"The Soldier" is an outrageously explosive, relentless espionage melodrama with a brash, irresponsible doomsday premise. Thanks to certain timely political delusions and hypocrisies, the farfetched effrontery of this vigorous but undeniably gratuitous and vicious spy thriller may afford a sneaky, unexpected emotional gratification.
Impact-happy from the outset, director James Glickenhaus elects to introduce his lethally effective good guys -- a quartet of clandestine CIA operatives commanded by Ken Wahl under the code name The Soldier -- by showing them blasting a gang of terrorist hijackers on a quiet Philadelphia thoroughfare early one morning.
Similar sensations abound, and Glickenhaus is not without gruesome, disagreeable fetishes in his area of overspecialization. For example, he shows a great fondness for the graphic display of impact wounds and the methodical preparation of booby-trapped murder devices. On the other hand, he also shows a breathtaking aptitude for elaborate, sustained action sequences. The best example -- a brilliant ski chase down the slopes of St. Anton in Austria filled with spectacular stunts -- exposes the slackness of similar spectacles in the recent James Bond films, especially "For Your Eyes Only." Indeed, the highlight of "The Soldier" might have been specifically engineered to put the skiing sequence in the last Bond movie to shame. If I were a member of the Bond party, I'd feel more than a little apprehensive watching young whirlwinds like Steven Spielberg in "Raiders of the Lost Ark" and Glickenhaus in "The Soldier" roar past my cozy, but underpowered, old action limo.
It's conceivable that "The Soldier" might also become the prototype for a new adventure series. The tone recalls the earliest Bond movies, where the hero and his rivals still seemed persuasively ruthless. Like the current action heroes embodied by Mel Gibson in "The Road Warrior" and Armand Assante in "I, the Jury," Ken Wahl's maverick CIA operative is presented as such a hard number that he couldn't possibly get harder . Glickenhaus allows one hint of romantic vulnerability, a cryptic and awkwardly inserted interlude between Wahl and Alberta Watson as his feminine equivalent, a sultry chief of clandestine operations for Mossad, the Israeli secret service. The performers themselves suggest an enjoyable match of swarthy young champions, but their characters are so taciturn and grimly purposeful about The Mission that it seems inadvertently funny to find them taking a minute or two for mutual erotic relief.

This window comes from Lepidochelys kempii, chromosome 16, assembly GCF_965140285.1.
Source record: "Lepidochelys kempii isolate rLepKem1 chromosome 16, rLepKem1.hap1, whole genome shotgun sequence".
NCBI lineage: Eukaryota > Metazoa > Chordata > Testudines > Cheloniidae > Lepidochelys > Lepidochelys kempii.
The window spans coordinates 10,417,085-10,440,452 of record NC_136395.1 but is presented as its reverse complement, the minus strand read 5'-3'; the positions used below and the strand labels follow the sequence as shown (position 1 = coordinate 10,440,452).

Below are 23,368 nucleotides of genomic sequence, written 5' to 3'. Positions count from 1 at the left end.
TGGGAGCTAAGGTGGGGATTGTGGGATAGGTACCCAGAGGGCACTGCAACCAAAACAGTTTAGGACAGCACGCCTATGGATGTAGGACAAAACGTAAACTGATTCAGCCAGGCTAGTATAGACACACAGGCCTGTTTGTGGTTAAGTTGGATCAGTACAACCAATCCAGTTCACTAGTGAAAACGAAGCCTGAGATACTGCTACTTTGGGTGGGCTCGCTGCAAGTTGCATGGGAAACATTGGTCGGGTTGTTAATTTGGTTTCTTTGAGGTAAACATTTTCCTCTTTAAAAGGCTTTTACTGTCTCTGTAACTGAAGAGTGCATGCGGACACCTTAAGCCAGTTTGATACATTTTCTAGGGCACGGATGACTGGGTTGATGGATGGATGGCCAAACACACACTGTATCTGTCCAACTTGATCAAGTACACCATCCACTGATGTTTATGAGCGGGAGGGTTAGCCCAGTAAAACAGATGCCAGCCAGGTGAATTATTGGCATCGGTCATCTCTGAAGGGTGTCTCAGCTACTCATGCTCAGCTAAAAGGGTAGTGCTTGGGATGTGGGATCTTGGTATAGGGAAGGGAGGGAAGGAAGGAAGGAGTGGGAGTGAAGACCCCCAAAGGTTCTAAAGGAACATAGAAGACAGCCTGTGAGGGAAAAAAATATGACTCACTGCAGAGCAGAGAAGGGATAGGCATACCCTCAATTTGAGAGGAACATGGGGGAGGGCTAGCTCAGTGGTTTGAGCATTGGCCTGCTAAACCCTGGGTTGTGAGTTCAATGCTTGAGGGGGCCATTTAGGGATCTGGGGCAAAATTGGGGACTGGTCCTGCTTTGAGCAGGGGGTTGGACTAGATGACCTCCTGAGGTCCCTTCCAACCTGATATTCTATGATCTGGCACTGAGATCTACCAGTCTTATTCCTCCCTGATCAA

Still, there are signs of deliberate humor simmering under the coldblooded, hard-as-nails surface of the scenario. The hero and heroine reveal a delightful deadpan aplomb as time begins to run out. Pursued by both German and American authorities on the streets of West Berlin, the intrepid duo is obliged to deliver an ultimatum directly to representatives of The Other Side. "Let's cross over into East Berlin at Checkpoint Charlie and have a little talk with the Russians," suggests Wahl. Directing him down a dead-end street with a transporter ramp strategically placed against the Wall, Watson assures him, "If you hit it at 85 in third gear, you'll make it to the Russian side."
What they're racing to prevent is a calamitous clash between the United States and Israel, maneuvered by Soviet-sponsored terrorists who purloin a stock of plutonium, rig a nuclear device in the Saudi oil fields and threaten to "render 50 percent of the world's oil supply unusable for 300 years" unless the Israelis agree to vacate the West Bank immediately. When they refuse, the president, a nameless desperate wretch played by William Prince, decides that he must authorize an American attack on the Israelis unless the CIA can come up with a slick covert bailout. But that alternative depends on the renegade exploits of Wahl and his buddies, operating without sanction when the head of the CIA is assassinated.
Ultimately, "The Soldier" is calculated to take satisfaction in the idea that the U.S. and Israel share strategic interests and are not provoked into deadly enmity. Another setback for the Percy-McCloskey-Ball world view, I suppose, but every setback of this sort, in the realms of either reality or fancy, is music to my ears.